A Brahms Gem

David Bratman on August 1, 2011
Johannes Brahms

The Music@Menlo chamber music festival focuses this season on Brahms. Its third regular program, at the Menlo-Atherton Center for the Performing Arts on Saturday (repeated from Stent Family Hall on Friday), was built around one particular Brahms work, the String Sextet in B-flat, Op. 18. This is an infrequently played gem of a piece — its successor sextet, Op. 36 in G, is more often heard — with a particularly treasurable slow movement theme and variations.

Though the Sextet is passionate, and Romantic enough, it also carries a sufficiency of the formal and stately air common in Baroque music, one of Brahms’ chief inspirations, so that Music@Menlo decided to pair the Sextet with some Baroque chamber music. In that context, the concert’s title is a puzzler. “Veiled Symphonies” was actually Robert Schumann’s description of Brahms’ early piano sonatas — he didn’t live to hear the Sextet — and alluded to the near-orchestral weight of Brahms’ piano writing. There’s no piano in the Sextet, and it doesn’t take any special skill to make six strings (half again the size of a string quartet) sound like a still larger ensemble.

Other than that, there’s nothing symphonic about the Sextet, and Saturday’s performers were not out to convince you that there was. Instead, they took the program’s other cue and made it sound like a Baroque concerto grosso. It was a formal dance of the instruments with pairs of lines matching up and trading off. Its delight was in the carefully balanced sonorities, with only a few glitches in the finale that I could hear.

Meeting of Equals

This was the meeting of equals that Brahms had in mind. First violinist Yehonatan Berick wisely and gracefully refused to dominate. He and second violinist Arnaud Sussmann kept a cool, banked tone that matched the lower instruments. Yura Lee played a boldly forthright first viola, a challenge on that instrument, and her duets with second violist Paul Neubauer jumped out in a particularly distinct way. First cellist Eric Kim also gave out some emphatic solos. Despite that, his sound was at times muffled, which might have been an acoustic trick of the auditorium, though second cellist Laurence Lesser seated next to him was always at least equally clear.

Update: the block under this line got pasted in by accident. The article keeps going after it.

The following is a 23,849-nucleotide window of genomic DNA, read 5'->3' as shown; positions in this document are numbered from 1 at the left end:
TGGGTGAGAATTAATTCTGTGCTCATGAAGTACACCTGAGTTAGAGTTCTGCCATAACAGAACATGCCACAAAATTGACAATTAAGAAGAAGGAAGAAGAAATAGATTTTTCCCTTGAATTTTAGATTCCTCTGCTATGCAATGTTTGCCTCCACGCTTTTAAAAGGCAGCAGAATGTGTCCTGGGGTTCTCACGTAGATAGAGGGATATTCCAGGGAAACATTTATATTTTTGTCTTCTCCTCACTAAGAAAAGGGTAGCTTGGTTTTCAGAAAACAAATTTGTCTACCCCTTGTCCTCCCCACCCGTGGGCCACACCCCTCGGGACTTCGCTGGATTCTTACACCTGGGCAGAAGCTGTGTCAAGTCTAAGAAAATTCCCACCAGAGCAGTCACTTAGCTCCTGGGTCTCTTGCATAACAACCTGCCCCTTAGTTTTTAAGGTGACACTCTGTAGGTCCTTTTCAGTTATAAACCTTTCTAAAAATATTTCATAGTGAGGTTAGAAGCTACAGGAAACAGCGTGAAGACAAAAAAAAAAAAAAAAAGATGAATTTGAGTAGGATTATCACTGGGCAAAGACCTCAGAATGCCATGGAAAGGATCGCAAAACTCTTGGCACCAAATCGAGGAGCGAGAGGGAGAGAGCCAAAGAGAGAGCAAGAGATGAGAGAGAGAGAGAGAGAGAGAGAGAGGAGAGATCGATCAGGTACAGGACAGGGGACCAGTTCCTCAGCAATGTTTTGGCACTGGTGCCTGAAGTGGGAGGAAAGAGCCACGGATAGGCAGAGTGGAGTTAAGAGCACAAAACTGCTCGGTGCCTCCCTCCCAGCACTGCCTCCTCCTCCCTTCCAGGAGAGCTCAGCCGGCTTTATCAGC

Melancholy, of the kind more often associated with works of later on in Brahms’ career, was the dominant emotion of the outer movements of the Sextet in this performance. The inner movements were different. The slow movement focused more on an unusually heavy opening, with slashing supporting chords, than on its wistful ending, and the scherzo was a brief contrasting interlude of bouncing activity.

Despite the Sextet’s Baroque antecedents, the two actual Baroque works on the program shed little light on it. Vivaldi’s Trio Sonata in D Minor, Op. 1, No. 12, is a set of variations on an old popular melody called La follia. The sonata was evidently chosen for this program under the impression that Brahms used the same melody for the Sextet’s theme and variations. So the program notes say, but this is not correct. Though they’re in the same key and have some harmonic similarities, the melodies and the chord sequences are quite distinct. Nor is Brahms’ dark, dignified solemnity remotely akin to Vivaldi’s bright, extroverted display. Sooyun Kim, playing a small Baroque flute, led the ensemble to dashing and delightful effect. Berick’s violin and Eric Kim’s cello were equally energetic, while Alessio Bax provided soft harpsichord support in the background.

By contrast, Bach’s Trio Sonata from The Musical Offering was stately to the point of dullness, which the Brahms never was. This is despite the fact that it featured the same Sooyun Kim on flute and Bax on harpsichord; nor can I blame Sussmann and Lesser, who joined them on violin and cello respectively. This complex work is heavily contrapuntal, a feature separating it from both the Vivaldi and the Brahms variations, each of which is basically melodic with accompaniment.

If there was a veiled symphony on the program, it was the remaining item, Clara Schumann’s Piano Trio in G Minor, Op. 17. The only major chamber work by this regrettably unprolific composer, it is nothing like the trifle that stereotypes might suggest of a 19th-century female composer. It’s a huge piece: a half-hour long, animated and emphatic throughout, and as full of sound as three performers could make it. Yura Lee, this time on violin, and Eric Kim on cello meshed their lines with vehemence, clinging together musically as if their lives depended on it, with equal energy and eloquence coming from the piano at the hands of Juho Pohjonen. Even more than was the Brahms, this was a great performance of a work too rarely heard.